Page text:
The North America Free Trade Agreement (NAFTA) is positive for agricultural trade. The freer movement of farm and food products enables greater specialization and efficiency. NAFTA has led to substantial economic growth driven by north-south trade. The opening of negotiations to modernize NAFTA creates possibilities for further improvement, but also some uncertainty.
Historically, agriculture is the major sticking point for comprehensive trade negotiations. Perennial complaints about state-trading companies (Canadian Wheat Board) and export subsidies (Crow Rate/Benefit) are no longer on the table. With the exception of the dairy sector, agricultural concerns are over-shadowed by the loss of manufacturing jobs. In particular, the migration of car assembly jobs to Mexico. Rather than being in the thick of trade talks, Western Canadian agriculture is standing on the sidelines and could get side-swiped. For example, the Canada Transportation Act that now is before Parliament preserves the Maximum Revenue Entitlement (MRE), but some in the U.S. grain industry see the MRE as an unfair export subsidy.
After 23 years, a comprehensive review of NAFTA is desirable. The original agreement was neither perfect, nor inclusive. In the case of transport, “free trade” is non-existent. Vehicles can cross the border to deliver or pickup freight, but cargo movements within neighbouring countries are restricted to domestic carriers. Important sectors are excluded from NAFTA, like Canada’s supply managed commodities and softwood lumber. Even though customs duties have been eliminated, many non-tariff barriers (regulations, grading, licensing, etc.) continue to block trade in general. Some improvements to NAFTA are attractive. The risk is that once a process has been set in motion, it can take on a life of its own. Some concessions will be necessary on both sides.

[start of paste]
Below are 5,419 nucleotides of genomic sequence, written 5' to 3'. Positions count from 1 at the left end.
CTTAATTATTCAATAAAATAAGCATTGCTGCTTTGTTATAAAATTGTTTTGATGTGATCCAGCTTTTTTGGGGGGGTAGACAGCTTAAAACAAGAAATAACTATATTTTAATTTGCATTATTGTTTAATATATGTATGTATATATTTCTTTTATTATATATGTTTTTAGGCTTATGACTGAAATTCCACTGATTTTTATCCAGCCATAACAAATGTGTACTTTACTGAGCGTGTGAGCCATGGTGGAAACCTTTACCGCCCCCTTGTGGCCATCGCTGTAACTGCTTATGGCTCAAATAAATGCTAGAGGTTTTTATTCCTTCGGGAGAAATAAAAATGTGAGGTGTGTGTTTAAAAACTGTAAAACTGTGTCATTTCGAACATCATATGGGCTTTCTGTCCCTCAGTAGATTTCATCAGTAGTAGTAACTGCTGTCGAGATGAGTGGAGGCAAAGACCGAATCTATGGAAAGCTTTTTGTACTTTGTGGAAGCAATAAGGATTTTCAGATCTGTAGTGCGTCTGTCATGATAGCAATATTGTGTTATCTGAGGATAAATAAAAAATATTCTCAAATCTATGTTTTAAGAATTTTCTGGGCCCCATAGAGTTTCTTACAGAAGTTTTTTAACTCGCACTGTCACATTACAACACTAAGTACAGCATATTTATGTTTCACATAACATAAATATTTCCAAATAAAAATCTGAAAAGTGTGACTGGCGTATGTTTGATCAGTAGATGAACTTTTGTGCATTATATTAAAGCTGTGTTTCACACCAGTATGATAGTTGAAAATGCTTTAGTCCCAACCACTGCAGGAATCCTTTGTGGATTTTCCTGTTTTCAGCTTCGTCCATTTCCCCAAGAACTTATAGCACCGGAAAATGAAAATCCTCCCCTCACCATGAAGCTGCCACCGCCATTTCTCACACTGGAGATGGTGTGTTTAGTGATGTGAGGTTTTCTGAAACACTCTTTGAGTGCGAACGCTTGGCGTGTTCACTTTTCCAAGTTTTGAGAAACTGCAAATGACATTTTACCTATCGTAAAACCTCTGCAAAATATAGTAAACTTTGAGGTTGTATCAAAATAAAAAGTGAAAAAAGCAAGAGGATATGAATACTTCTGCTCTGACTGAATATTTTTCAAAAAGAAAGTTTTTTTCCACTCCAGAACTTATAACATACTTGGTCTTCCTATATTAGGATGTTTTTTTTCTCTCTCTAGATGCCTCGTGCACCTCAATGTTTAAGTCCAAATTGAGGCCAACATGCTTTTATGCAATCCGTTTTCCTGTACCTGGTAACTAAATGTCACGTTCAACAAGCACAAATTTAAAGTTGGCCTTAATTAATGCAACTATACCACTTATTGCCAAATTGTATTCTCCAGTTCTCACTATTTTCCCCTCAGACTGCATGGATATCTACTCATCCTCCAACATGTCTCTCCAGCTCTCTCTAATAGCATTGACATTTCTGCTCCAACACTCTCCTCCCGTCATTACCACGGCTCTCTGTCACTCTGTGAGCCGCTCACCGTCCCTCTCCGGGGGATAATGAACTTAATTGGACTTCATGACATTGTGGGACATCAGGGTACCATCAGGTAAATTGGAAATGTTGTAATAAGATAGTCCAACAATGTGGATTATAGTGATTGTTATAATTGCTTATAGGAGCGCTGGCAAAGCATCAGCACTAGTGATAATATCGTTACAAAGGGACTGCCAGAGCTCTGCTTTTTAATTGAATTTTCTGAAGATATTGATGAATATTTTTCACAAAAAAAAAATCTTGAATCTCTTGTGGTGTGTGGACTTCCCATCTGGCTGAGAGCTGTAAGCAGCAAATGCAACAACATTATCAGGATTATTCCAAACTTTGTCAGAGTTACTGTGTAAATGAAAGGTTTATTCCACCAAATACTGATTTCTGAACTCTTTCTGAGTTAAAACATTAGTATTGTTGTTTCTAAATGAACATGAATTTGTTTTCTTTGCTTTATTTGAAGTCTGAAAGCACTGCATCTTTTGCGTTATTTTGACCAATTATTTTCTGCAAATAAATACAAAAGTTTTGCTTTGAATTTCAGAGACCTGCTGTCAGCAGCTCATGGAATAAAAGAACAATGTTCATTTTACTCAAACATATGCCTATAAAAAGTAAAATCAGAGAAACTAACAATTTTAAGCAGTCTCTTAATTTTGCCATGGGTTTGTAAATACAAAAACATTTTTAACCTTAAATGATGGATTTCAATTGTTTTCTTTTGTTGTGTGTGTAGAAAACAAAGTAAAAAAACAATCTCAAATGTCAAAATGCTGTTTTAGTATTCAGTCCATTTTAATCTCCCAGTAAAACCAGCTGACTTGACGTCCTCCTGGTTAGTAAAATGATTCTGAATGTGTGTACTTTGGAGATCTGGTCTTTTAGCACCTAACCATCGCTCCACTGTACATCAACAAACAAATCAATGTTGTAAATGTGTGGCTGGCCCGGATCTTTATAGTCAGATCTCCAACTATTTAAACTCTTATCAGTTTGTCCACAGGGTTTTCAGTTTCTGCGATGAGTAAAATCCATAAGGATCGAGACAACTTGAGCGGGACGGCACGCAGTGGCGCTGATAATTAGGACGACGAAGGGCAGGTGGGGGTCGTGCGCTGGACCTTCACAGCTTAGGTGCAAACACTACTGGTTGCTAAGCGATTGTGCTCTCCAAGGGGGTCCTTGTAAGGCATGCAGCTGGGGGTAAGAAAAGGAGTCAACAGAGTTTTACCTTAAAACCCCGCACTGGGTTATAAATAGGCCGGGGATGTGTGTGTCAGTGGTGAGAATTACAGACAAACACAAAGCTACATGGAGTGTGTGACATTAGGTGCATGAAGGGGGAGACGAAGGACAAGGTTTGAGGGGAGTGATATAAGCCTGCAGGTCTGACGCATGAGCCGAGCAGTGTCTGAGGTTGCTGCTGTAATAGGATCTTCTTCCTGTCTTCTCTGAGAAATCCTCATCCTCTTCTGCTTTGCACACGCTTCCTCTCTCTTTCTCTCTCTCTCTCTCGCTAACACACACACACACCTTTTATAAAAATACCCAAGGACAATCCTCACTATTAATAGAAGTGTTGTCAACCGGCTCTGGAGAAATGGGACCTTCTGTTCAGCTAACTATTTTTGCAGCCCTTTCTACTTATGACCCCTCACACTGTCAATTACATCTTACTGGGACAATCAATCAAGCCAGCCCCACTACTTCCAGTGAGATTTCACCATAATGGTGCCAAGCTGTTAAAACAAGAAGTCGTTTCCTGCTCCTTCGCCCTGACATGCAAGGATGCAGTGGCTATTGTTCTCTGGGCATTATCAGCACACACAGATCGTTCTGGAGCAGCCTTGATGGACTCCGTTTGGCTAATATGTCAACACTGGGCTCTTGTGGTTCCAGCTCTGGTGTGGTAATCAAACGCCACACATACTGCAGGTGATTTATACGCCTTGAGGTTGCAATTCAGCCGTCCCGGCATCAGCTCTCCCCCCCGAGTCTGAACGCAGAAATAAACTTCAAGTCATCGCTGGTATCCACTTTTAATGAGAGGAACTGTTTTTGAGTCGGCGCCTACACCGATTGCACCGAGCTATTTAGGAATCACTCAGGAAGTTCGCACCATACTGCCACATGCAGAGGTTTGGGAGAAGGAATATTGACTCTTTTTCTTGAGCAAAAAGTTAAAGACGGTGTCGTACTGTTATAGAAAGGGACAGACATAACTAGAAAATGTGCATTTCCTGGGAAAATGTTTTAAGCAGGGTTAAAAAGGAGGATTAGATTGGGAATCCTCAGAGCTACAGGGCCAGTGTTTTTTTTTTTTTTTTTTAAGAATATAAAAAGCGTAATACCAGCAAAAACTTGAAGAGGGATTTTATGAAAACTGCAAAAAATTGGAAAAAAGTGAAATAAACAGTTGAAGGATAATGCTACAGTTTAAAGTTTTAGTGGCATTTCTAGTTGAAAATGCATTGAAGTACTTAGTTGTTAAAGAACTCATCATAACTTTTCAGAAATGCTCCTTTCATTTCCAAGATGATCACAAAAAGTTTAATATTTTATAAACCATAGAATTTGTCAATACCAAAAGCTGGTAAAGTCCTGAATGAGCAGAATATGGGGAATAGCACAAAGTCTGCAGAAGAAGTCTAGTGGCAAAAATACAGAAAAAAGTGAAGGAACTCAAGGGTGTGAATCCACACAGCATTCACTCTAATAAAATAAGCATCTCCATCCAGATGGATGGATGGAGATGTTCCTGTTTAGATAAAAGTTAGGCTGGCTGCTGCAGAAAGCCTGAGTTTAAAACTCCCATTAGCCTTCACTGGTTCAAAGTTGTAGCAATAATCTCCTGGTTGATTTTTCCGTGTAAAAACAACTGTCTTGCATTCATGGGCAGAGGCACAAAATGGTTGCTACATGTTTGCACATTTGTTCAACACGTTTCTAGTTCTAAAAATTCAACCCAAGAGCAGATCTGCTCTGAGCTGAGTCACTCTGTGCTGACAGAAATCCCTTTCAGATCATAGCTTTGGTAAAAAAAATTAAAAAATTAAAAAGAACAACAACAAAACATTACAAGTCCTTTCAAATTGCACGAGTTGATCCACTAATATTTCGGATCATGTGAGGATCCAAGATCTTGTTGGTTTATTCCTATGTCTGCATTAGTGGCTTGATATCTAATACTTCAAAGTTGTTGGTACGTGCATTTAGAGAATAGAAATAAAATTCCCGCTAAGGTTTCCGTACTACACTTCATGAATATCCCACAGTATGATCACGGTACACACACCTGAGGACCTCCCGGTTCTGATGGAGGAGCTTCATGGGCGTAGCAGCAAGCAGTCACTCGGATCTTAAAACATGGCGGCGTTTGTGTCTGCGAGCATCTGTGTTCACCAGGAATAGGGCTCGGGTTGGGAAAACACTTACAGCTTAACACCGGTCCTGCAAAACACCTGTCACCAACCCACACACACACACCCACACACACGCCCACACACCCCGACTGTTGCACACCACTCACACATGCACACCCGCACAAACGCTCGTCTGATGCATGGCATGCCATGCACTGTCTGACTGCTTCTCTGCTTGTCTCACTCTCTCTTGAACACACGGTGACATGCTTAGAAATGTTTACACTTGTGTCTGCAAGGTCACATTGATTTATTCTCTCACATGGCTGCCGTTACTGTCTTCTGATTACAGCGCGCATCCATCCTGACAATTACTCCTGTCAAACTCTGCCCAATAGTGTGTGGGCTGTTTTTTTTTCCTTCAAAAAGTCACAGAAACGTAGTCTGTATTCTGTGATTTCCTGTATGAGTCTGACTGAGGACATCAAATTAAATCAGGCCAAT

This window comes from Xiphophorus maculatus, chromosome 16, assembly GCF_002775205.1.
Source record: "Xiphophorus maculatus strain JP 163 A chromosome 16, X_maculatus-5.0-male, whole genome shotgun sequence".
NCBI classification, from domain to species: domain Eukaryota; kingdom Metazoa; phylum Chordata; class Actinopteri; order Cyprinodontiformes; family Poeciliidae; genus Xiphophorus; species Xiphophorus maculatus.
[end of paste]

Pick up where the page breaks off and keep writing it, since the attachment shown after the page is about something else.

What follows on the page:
Even as access of American and Mexican markets threatens to become more difficult, Canada has signed the Comprehensive Economic and Trade Agreement (CETA) with the European Union. CETA offers the opportunity to regain markets in the east that have been virtually closed for decades. Infrastructure investment can also reduce port bottlenecks on the west coast that affect western flows of grain to Asia. Shifting grain exports from southern markets to the east-west routes is unlikely to offset what could be lost, but having a Plan B is better than depending on hope as a strategy.